The new 2020 Honda CR-V Hybrid will give a boost to Honda’s SUV sales with its all-wheel -drive (AWD), standard features, and two-battery hybrid system. The CR-V Hybrid, which went on sale in China and Europe last year, is Honda’s first electrified SUV in the United States. Introduced to the U.S. in 1997, the base model Honda CR-V is now in its fifth generation.
The CR-V, which has had a long-run as one of the top-selling SUVs in its class, retains a 45.2% resale value after the first place, Subaru Forrester, according to Kelly Blue Book. Competitors include the Ford Escape Hybrid, the Nissan Rogue Hybrid, and its chief rival, the Toyota RAV4 Hybrid AWD.
Toyota’s best-selling hybrid, the RAV4, is the closet competitor with AWD. However, the 2020 CR-V offers competitive pricing and more standard features. The 2020 CR-V Hybrid starts at $28,870 for the base LX trim, slightly less than a base LE RAV4 Hybrid at $29,470 MSRP.
The CR-V Hybrid does lag slightly behind its two main rivals on fuel economy, the Toyota RAV4 and Ford Escape. The all-wheel-drive Toyota RAV4 is rated at 41 mpg city/38 mpg highway, while the Ford Escape Hybrid front-wheel-drive averages 44 mpg city/37 mpg and 43 mpg city/37 mpg highway for the all-wheel-drive option.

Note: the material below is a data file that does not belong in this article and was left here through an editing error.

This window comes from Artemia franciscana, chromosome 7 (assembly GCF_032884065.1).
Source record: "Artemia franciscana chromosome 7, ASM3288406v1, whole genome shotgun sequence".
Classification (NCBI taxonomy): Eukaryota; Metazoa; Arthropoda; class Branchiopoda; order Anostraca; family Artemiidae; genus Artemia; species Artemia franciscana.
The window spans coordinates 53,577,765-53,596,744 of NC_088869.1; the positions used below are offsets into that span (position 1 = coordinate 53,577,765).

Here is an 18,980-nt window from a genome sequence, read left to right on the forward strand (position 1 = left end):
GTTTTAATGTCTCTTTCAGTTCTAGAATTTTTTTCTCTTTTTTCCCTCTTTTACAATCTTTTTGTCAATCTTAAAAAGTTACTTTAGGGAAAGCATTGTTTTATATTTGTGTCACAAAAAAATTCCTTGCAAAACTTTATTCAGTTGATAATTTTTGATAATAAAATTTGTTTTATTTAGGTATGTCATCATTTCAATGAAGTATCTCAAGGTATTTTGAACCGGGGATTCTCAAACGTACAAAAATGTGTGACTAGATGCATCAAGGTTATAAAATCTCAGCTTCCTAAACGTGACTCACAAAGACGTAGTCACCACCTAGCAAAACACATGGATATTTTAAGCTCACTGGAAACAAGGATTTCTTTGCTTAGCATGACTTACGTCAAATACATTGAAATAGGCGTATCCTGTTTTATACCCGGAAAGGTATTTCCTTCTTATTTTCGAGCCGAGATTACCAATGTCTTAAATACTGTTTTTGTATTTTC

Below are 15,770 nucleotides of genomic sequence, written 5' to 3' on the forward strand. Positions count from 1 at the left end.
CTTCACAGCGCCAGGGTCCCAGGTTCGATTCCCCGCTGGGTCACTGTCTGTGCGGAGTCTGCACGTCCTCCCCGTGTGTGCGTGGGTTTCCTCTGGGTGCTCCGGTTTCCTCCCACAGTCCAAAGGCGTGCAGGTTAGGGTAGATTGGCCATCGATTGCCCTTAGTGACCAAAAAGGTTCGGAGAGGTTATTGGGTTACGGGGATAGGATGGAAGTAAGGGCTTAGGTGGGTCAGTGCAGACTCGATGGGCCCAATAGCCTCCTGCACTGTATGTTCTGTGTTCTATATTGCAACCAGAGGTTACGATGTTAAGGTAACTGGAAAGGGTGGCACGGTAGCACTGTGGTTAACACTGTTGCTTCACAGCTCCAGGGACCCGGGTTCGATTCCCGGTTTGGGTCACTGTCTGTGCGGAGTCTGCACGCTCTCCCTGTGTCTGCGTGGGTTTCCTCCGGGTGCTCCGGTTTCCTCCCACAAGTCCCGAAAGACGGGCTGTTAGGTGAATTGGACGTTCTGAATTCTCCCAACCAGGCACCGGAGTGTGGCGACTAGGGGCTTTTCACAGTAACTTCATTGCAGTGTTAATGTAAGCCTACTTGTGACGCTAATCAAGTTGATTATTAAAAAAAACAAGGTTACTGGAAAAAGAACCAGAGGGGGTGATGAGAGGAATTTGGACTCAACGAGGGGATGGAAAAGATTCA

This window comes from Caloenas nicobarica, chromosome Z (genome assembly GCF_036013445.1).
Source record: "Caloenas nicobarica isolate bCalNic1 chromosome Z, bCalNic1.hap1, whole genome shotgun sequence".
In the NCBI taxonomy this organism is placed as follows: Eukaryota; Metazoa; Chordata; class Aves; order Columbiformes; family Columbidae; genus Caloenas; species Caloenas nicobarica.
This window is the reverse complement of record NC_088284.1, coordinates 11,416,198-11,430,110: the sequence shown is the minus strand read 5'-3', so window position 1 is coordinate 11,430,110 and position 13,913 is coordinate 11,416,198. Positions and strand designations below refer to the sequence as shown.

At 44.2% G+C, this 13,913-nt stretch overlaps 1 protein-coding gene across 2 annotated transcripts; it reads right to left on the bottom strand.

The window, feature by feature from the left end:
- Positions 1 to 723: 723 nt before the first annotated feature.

The new Honda CR-V Hybrid has an EPA fuel economy rating of 40 mpg city/35 mpg highway, compared to the standard gasoline-powered CR-V AWD, which gets 27 mpg city/32 mpg highway.
The CR-V Hybrid shares a retuned version of the two-motor hybrid propulsion system from the Honda Accord Hybrid, but with improved efficiency and performance. Sitting underneath the hood is a 2.0-liter, 16-valve DOHC Atkinson-cycle four-cylinder engine that generates 212 horsepower, and a small 1.4-kWh lithium-ion battery that is quiet and smooth.
The CR-V Hybrid uses an electronic continuously variable transmission (eCVT), and can run at higher speeds on electric power for an extensive period before the gasoline engine kicks in. Additionally, the transition from gasoline to battery power is seamless.
The Honda CR-V Hybrid, which operates in four modes: Normal, Sport, Eco, and EV, can run on all-electric in the EV mode at lower speeds. It also becomes very assertive in the sports mode.
Regenerative braking is an essential factor in electric vehicles because it helps recharge the battery. Honda did a great job of improving the smoothness and effectiveness of braking in the CR-V Hybrid. Coasting and braking during stops are less intrusive than in many other Hybrids I’ve driven.
The Honda Sensing suite of safety and driver-assist features come standard in the CR-V Hybrid, which includes collision mitigation braking system, lane-keeping alerts, and departure assist, forward collision warning, pedestrian sensing, and adaptive cruise control.